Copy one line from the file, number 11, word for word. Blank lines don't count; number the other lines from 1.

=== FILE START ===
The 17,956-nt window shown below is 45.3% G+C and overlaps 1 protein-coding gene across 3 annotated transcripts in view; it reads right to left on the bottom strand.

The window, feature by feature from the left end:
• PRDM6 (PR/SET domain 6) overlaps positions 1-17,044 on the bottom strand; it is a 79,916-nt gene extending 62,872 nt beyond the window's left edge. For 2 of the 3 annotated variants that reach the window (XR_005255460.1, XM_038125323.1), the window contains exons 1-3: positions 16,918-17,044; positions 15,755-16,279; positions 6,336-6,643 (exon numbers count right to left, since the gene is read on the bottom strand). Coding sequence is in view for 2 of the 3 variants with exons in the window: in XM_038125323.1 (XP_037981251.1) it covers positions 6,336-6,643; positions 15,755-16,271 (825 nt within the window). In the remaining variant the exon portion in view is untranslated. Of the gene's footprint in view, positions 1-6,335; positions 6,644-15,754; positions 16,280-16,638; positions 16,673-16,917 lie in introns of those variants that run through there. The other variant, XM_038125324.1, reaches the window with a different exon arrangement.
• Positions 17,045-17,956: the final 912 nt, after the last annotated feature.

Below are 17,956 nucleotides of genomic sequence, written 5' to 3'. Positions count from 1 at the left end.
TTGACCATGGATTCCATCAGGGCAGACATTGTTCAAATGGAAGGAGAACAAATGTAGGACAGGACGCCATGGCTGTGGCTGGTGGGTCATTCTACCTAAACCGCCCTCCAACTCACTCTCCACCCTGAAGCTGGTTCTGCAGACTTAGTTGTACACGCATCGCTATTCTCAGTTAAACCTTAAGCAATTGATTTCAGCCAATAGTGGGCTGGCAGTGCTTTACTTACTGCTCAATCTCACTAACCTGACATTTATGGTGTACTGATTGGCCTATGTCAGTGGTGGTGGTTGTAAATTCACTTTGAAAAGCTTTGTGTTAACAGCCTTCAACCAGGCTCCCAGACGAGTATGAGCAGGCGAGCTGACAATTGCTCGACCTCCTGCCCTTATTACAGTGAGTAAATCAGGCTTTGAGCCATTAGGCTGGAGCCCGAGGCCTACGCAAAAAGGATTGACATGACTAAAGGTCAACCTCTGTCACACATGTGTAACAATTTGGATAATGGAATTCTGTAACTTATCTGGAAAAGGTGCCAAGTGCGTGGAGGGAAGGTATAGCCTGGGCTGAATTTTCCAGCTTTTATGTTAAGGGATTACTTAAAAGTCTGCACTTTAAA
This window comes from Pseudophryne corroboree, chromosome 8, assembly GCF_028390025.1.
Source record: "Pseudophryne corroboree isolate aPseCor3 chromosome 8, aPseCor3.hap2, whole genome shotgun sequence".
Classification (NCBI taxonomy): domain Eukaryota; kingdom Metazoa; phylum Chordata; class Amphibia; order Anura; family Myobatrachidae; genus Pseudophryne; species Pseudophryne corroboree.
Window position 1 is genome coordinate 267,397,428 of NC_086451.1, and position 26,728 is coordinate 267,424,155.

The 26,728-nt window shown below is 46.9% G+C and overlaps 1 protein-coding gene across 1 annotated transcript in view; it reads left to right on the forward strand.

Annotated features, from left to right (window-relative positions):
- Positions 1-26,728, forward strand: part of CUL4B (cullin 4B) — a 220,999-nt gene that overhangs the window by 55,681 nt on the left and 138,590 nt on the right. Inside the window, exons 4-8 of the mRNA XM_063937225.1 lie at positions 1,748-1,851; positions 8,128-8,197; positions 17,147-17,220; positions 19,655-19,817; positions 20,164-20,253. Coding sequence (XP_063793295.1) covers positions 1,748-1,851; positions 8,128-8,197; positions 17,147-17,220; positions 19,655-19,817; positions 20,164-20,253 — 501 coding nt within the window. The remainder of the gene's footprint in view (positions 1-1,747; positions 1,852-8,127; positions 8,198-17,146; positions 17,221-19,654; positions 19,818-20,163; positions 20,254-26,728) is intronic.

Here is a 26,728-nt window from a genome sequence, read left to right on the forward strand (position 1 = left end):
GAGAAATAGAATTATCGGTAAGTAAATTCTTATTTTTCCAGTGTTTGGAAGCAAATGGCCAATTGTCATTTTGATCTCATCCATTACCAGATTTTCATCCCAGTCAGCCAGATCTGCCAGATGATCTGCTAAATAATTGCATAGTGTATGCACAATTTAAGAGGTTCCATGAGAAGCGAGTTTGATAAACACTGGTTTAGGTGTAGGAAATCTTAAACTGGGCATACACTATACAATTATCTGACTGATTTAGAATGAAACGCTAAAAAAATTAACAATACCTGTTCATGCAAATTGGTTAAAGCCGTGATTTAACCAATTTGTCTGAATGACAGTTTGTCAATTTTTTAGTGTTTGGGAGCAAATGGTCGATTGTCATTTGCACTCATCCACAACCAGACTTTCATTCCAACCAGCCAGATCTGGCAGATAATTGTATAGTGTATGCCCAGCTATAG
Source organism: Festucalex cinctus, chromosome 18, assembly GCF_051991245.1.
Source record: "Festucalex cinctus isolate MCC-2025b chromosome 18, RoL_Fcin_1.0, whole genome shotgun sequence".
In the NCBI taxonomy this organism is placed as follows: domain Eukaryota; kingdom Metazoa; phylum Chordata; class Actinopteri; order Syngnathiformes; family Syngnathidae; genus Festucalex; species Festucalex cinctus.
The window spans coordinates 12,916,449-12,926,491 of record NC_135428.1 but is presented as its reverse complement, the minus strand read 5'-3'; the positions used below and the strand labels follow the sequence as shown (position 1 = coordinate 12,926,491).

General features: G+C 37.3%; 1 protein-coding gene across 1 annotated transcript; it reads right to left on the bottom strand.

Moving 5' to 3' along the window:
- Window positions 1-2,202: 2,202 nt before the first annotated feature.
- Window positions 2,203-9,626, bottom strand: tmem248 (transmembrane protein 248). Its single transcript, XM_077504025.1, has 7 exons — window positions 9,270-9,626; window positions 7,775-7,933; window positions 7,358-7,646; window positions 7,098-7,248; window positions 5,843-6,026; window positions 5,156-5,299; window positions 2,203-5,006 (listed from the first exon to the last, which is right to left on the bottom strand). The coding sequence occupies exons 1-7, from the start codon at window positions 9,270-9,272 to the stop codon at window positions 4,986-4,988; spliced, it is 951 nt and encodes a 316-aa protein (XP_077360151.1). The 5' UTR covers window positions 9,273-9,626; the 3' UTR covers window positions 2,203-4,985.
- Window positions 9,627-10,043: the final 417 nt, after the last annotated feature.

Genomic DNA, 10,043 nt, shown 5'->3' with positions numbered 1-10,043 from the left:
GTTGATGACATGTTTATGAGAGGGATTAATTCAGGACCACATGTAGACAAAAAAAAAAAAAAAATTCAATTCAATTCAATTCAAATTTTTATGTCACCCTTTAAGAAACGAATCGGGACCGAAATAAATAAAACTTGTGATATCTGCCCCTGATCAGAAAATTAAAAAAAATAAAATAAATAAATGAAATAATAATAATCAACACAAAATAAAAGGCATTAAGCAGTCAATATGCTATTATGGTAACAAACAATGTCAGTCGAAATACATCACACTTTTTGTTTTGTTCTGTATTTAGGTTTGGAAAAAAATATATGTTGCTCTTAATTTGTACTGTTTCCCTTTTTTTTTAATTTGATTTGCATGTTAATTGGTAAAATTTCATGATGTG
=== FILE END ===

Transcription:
The 26,728-nt window shown below is 46.9% G+C and overlaps 1 protein-coding gene across 1 annotated transcript in view; it reads left to right on the forward strand.